The key element of the ATE-4 is the trigger post assembly and foundations. The trigger post forms a junction between the anchor cables and the barrier cables, where the cables are located in slots and held in place by the barrier tension. When a vehicle impacts on the end of the barrier, the two terminal cables projecting from the ground strut are required to release from the terminal head, allowing the trigger post to bend backward under the tension of the barrier cables and releases the barrier cables out of the top of the trigger head, thereby releasing the tension from the barrier. For impacts after the Length of Need (LON), the terminal end is required to have sufficient strength and stiffness to remain an integral part of the barrier, providing normal re-directive performance.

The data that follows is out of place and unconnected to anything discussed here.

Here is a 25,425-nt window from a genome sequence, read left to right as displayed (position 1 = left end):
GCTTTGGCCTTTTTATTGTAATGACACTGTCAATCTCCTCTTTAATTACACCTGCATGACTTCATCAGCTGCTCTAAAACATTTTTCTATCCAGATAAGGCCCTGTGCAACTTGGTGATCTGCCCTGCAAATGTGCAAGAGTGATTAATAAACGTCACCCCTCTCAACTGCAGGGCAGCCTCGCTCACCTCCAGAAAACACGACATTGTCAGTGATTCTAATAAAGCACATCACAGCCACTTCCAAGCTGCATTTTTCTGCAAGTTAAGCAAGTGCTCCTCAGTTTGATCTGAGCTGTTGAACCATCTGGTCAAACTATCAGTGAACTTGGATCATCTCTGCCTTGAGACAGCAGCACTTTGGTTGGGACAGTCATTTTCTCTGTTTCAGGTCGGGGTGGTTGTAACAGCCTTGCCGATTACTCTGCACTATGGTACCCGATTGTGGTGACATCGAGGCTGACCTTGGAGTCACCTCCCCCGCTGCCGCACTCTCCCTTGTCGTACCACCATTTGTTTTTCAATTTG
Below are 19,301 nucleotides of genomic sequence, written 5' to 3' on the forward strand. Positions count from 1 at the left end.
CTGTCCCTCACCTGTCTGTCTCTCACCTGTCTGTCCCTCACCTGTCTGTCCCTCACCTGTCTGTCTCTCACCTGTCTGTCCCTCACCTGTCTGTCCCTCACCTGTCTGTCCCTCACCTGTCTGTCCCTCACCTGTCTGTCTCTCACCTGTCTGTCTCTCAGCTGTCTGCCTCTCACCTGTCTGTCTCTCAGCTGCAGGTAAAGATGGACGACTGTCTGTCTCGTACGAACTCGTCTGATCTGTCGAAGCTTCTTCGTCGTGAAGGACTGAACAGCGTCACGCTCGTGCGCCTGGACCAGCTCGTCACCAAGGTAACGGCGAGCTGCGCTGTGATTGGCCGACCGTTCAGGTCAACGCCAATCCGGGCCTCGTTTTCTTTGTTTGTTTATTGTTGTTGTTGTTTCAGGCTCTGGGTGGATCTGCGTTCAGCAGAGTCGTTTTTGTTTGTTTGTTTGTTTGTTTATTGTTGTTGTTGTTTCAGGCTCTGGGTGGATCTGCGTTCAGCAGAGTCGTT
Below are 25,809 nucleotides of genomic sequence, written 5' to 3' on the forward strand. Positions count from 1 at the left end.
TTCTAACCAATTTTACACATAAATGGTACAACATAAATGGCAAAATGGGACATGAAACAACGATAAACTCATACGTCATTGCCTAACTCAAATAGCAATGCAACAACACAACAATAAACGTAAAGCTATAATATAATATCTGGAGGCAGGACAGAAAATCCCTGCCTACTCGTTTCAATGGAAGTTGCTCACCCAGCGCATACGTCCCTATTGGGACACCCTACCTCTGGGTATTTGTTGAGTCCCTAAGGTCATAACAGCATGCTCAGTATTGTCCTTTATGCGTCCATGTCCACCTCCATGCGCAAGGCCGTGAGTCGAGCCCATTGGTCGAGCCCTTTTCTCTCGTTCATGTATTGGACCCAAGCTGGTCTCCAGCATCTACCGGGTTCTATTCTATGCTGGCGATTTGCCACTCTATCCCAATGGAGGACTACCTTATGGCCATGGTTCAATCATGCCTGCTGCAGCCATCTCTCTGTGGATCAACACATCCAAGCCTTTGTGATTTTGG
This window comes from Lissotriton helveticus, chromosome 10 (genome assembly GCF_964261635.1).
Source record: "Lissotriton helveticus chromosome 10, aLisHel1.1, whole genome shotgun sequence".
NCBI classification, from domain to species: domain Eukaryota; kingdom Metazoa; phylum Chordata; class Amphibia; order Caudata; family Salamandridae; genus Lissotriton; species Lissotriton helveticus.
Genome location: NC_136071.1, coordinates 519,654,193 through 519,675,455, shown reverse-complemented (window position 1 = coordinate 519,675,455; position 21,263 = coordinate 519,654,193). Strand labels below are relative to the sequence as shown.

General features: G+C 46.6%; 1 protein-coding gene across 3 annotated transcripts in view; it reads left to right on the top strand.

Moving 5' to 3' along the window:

The basic operating principles of the ATE-4 and the original three cable terminal end design are the same. Both systems utilize an angled slotted hole, open at the bottom to attach the anchor cables. When impacted end on, the cables are forced downward out of the slot releasing the tension in the barrier. The means of attaching the cables from the barrier are different between the two systems. The original system used a central slot into which the three cables were located. The cables were provided with lateral support and were only capable of exiting the trigger head in a vertical direction. All cables were located on the centerline of the system and position directly in line with the anchor cables. The ATE-4 uses a series of four offset angled slots, located with two on either side of the impact head. The slots are open laterally thereby allowing the cables to be released sideways and also by prying or rotation of the connection detail. It is unclear if lateral deflection of the cables near the terminal post would cause sufficient rotation such as to dislodge the cables from their slots however it is considered unlikely that this would influence the gating length of the system. Both the original three wire ATE and the new ATE-4 have a LON of 8 m incorporating 4 line posts at 2 m centers.